MEXICO CITY — A priest involved with social and environmental causes in southern Mexico was threatened by gangs, the latest in a wave of increasing violence gripping the communities served by the Diocese of San Cristobal de Las Casas.

Father Matías Rodríguez Jiménez was threatened by five individuals on motorcycles, who cut off the priest as he was driving to Chicomuselo, where he is parish priest, according to March 17 statements from the Catholic organization Pueblo Creyente (Chiapas Support Committee) and a collective of social and religious organizations.

The individuals struck the priest’s vehicle and warned: “We know who you are and what you do. Be careful.”

The statements added that Rodríguez said he had been spied on at his parish, including in his residence, since becoming pastor in Chicomuselo in 2020.

St. Peter and St. Paul Parish has a history of priests being involved in local issues, such as opposition to a Canadian-owned mine. Rodríguez also had confronted the issue of illegal alcohol sales, a problem in some Chiapas communities. A priest with knowledge of the area said the region has been rife with a violence between rival drug cartels.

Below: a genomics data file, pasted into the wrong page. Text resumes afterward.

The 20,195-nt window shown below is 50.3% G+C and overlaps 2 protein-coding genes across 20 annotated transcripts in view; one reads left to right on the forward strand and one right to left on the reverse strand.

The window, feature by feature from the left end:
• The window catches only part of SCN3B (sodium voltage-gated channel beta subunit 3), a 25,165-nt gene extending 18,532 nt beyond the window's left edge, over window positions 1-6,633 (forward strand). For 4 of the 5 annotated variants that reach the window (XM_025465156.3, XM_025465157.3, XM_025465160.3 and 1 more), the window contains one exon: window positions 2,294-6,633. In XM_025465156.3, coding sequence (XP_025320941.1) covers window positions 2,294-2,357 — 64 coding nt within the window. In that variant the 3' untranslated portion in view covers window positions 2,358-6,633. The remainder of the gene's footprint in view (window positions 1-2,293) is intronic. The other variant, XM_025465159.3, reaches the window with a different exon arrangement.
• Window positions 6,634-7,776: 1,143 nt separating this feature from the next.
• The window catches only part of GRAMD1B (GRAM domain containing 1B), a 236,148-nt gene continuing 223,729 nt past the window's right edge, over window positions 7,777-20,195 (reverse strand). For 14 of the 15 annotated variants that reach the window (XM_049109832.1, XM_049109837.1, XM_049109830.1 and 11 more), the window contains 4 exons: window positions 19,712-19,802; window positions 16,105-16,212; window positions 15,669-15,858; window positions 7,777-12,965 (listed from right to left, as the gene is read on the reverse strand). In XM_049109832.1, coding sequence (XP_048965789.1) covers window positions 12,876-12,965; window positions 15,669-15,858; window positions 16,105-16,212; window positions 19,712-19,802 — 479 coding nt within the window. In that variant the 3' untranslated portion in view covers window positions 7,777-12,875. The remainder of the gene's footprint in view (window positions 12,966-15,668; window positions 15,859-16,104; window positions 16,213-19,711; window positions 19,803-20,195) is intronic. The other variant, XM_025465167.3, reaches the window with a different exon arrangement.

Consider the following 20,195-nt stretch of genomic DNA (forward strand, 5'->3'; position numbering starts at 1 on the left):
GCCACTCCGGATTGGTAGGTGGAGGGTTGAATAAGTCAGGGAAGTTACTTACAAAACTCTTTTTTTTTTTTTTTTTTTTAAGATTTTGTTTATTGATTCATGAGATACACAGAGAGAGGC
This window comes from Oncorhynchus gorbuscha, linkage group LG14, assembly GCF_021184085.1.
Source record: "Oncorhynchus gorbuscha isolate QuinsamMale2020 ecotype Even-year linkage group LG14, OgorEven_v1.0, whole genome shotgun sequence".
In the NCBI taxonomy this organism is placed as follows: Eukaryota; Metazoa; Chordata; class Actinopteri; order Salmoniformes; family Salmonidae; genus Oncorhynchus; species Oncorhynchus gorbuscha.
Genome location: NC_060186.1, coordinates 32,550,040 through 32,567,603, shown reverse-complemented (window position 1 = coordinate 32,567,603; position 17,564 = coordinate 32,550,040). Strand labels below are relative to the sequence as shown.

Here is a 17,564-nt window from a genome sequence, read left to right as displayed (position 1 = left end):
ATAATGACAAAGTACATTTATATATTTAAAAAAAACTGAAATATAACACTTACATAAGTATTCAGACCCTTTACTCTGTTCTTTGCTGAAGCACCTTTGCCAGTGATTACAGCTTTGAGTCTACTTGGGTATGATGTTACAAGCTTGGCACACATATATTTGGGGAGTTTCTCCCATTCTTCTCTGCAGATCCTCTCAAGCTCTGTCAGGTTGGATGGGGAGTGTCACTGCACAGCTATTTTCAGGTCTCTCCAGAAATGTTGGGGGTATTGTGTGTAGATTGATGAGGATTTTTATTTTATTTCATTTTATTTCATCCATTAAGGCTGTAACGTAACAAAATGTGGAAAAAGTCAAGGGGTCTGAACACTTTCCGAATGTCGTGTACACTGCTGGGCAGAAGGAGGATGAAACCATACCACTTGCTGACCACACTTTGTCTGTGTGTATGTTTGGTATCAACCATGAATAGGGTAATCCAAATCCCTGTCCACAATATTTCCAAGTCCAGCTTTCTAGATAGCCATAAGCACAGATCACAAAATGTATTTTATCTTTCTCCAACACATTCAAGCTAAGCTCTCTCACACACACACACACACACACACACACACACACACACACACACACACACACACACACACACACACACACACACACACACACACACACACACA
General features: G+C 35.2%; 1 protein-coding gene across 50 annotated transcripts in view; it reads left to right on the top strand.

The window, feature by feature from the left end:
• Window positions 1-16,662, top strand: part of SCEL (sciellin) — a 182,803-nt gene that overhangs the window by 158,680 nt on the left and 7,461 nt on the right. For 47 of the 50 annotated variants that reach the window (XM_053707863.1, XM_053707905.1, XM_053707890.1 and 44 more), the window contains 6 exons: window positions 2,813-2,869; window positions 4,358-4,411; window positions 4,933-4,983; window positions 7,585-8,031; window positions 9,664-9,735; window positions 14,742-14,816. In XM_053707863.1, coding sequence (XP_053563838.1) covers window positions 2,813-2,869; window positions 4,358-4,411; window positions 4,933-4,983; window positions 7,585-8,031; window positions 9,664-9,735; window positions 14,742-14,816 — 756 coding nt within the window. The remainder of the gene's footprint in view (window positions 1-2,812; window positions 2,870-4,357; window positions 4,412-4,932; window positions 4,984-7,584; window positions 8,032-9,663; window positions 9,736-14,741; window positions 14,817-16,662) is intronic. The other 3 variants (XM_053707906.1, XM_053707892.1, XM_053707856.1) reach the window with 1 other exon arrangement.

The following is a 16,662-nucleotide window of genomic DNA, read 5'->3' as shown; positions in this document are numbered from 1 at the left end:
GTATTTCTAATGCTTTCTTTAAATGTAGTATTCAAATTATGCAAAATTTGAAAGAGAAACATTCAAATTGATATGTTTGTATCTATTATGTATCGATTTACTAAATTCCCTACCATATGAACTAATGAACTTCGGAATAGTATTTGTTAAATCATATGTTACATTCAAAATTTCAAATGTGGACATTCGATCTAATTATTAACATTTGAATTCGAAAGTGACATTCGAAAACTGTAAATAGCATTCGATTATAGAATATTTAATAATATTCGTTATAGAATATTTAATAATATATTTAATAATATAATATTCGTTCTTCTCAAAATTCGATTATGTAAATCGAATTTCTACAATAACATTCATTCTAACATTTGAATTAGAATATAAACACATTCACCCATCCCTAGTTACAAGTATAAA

“The situation concerns us because the life and integrity of our priest … is at risk,” said Pueblo Creyente, which was founded by the late Bishop Samuel Ruiz Garcia, a champion of human rights in largely Indigenous Chiapas.

“Insecurity is increasing, and the persecution of human rights defenders is constantly worsening. As a parish, we have many struggles against everything that threatens the life of our communities such as alcoholism, mining (and) violence against women,” the statement said.

“We will continue denouncing and working in favor of life; we cannot remain silent in the face of the pain and suffering of our communities.”

The threats against Rodríguez come as violence rises in Chiapas. Priests attribute this to local political violence, increased drug cartel activities and the emergence of a group of motorcyclists known as “montenetos.” The motorcyclists circle communities in packs, intimidating residents and wielding weapons.

Jesuit Father Pedro Arriaga said he escaped a carjacking attempt in rural Chiapas, but other priests have been attacked on the highway.

An Indigenous catechist and community leader, Simón Pedro López, was shot by assailants riding motorcycles in the community of Simojovel, where paramilitary activity has a long history and a self-defense group subsequently formed.

A Dominican sister was shot in the leg in November 2020 while delivering relief to a community caught up in a land dispute.